Campaign India Team
Jun 14, 2012

Men earn far more than women in Asia’s ad industry: Firebrand

The survey spanned the marketing, communications, creative, digital, account management and media sectors in Australia, New Zealand, Singapore, Malaysia, Hong Kong and the UK

In several countries men out earn women by more than 50 per cent
In several countries men out earn women by more than 50 per cent

The region's compensation gender gap is unfortunately reflected across its advertising industry, with men earning as much as 60 per cent more than women in the same job sector in certain countries, according to a study by talent recruitment agency Firebrand.

When measuring by job sector, the difference is most acute in Hong Kong, where men in account management/media/planning earn a median base salary (not including cash benefits, bonus or pension) of US$61,900 per annum—60 per cent more than women in the same job sector, who earn US$38,700.

The Firebrand Market Pulse Gender & Lifestyle Report is based on real-time data extracted from Firebrand’s online salary portal, eSalarySurvey. The surveying period was the year leading up to and including 20 April 2012 and spanned the marketing, communications, creative, digital, account management and media sectors in Australia, New Zealand, Singapore, Malaysia, Hong Kong and the UK. It is the first study of its kind conducted by Firebrand.

Across the six countries surveyed, in every sector, men are paid more than women—in some cases, significantly so, concluded Firebrand. As the job-sector portion of the study includes staff at all levels, it is important to factor in the likelihood that many senior account management, creative and marketing roles are held by men. This pushes up the median for male salaries.

“This raises the question of why men dominate senior roles,” Greg Savage, Firebrand's global chief executive officer, pointed out in an email interview.

After Hong Kong, some of the least equitable countries in the account management/media/planning job sector are Malaysia, where the discrepancy is 58.3 per cent, and Singapore, where it is 41.7 per cent. Markets like Australia, New Zealand and the UK are less affected, but the bias toward higher male compensation is still present.

 

Other job sectors differ by markets. In creative and creative services, for example, men earn on average 50 per cent more than women in Singapore and 28.9 per cent more in New Zealand. But in Hong Kong the discrepancy narrows to only 4 per cent.

In marketing/comms/PR/events, Australia has the largest gap, with men in these sectors earning 28.9 per cent more than women, followed by Malaysia (28.6 per cent) and the UK (17.6 per cent). In this sector, countries that have the fairest distribution of compensation for both genders are Hong Kong, where men earn 12 per cent more and New Zealand (12.5 per cent).

Multimedia/design/digital is the only sector which has no gender pay gap in certain countries: New Zealand and the UK. However in Hong Kong, the market where the gap in this sector is widest, men earn 55.6 per cent more than women. In all other countries the pay gap for this sector remains below 15 per cent.

It is, however, when the study drills down to comparing the annual median salaries of men and women in identical job roles that gender bias becomes truly obvious. It is worth noting though that the sample sizes in this part of the study are very small, often under 10.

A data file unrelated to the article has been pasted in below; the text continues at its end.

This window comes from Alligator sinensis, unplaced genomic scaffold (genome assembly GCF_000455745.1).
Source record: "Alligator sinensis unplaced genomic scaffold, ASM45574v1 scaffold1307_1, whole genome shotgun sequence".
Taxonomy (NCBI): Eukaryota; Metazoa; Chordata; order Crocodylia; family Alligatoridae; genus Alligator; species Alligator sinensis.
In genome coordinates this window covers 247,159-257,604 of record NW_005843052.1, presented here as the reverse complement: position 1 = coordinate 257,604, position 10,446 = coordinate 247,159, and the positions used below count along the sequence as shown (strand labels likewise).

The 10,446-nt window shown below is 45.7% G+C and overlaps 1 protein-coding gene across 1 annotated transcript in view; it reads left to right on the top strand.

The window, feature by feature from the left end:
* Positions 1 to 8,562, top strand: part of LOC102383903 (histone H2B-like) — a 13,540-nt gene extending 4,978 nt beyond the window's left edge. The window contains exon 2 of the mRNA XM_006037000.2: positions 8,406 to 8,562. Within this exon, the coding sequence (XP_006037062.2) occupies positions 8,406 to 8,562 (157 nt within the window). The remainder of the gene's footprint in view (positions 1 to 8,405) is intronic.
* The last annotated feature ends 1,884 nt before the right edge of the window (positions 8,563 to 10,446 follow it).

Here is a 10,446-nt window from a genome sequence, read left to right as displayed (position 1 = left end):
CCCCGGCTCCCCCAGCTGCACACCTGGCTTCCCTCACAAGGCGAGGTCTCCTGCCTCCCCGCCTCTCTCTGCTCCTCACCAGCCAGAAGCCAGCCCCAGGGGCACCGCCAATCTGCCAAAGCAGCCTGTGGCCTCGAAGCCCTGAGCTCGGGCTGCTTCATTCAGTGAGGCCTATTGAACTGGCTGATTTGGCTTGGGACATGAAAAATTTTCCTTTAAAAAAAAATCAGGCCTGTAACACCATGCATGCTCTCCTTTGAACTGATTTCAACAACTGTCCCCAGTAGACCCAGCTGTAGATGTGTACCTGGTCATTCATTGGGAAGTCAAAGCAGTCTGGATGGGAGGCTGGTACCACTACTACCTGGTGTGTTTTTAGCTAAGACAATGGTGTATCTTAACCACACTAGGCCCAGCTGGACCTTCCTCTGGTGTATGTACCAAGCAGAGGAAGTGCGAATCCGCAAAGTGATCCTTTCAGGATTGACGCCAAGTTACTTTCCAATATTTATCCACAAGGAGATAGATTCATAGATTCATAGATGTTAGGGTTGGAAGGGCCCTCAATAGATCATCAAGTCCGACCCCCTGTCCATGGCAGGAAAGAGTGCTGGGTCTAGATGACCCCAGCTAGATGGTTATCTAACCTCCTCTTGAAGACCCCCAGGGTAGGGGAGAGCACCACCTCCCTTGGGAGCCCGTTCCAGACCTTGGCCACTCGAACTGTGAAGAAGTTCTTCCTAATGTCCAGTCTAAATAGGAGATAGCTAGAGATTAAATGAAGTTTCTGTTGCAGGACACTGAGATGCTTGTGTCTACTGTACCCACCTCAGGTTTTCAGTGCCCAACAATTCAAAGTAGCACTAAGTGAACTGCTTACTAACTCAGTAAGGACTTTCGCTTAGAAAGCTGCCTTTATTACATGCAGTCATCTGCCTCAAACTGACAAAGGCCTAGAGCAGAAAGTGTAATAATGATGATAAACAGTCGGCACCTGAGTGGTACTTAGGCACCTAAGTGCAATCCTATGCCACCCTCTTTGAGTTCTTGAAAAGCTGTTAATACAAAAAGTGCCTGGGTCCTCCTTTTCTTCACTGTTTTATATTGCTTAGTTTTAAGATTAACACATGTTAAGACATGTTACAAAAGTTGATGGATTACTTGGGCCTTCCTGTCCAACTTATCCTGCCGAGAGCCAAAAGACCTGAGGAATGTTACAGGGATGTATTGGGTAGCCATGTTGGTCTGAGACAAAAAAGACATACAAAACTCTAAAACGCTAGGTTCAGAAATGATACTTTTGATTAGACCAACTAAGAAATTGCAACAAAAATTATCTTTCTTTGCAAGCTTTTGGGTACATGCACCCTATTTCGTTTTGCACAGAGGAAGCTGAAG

When these comparisons are made, Malaysia stands out as the most unfair, with Malaysian men earning more than their female colleagues in every category except that of account director. When it comes to compensating creative directors, men earn 27.1 per cent more than women and male marketing managers earn 26.5 per cent more. This bias extends through all sectors, including web design, where men are paid 18.8 per cent more.

It’s also worth nothing that median base salaries in Malaysia are substantially lower for both genders than any other market surveyed. In account management/media/planning for example, men are only paid US$30,000 a year and women US$18,900. In all other countries, men are compensated around US$60,000 a year and women around US$50,000 (with the exception of Singapore, where women earn US$38,900 a year).

In other markets, men do not dominate in every case. Although in the job sector tables, Hong Kong was one of the worst offenders, the gender bias evens out when broken down by job title, with female creative directors out-earning men by 29.5 per cent and female producers earning 38.5 per cent more than men. Account directors and account managers in Hong Kong earn the same pay regardless of gender, and of the job titles surveyed only marketing managers were biased in favour of men with 14.3 per cent.

In this case, it’s safe to infer that men hold more of the senior roles than women in Hong Kong, commented Savage. It’s possible that this is tied to the lack of flexible working hours in Hong Kong. Only 12 per cent of 615 respondents enjoy flexible working hours, the lowest of all the six countries.

In Singapore, women out-earn men in some job roles by more than 10 per cent; namely as copywriters (12.5 per cent), digital marketing managers (11.9 per cent) and marketing managers (16.1 per cent).

Perhaps surprisingly, Australia, New Zealand and the UK are not free from gender bias toward male compensation for the same job functions. This is most acute in the UK, with men out-earning women in four job roles out of six surveyed, indicating that the problem is industry-wide and not entirely geographically led.

“Our experience of recruiting across many countries and several disciplines is that this issue is widespread," Savage commented. "But marketing and communications is our specialisation at Firebrand, and we were surprised to see the extent of the differences depicted in this data,” commented Savage.

This article first appeared on Campaign Asia-Pacific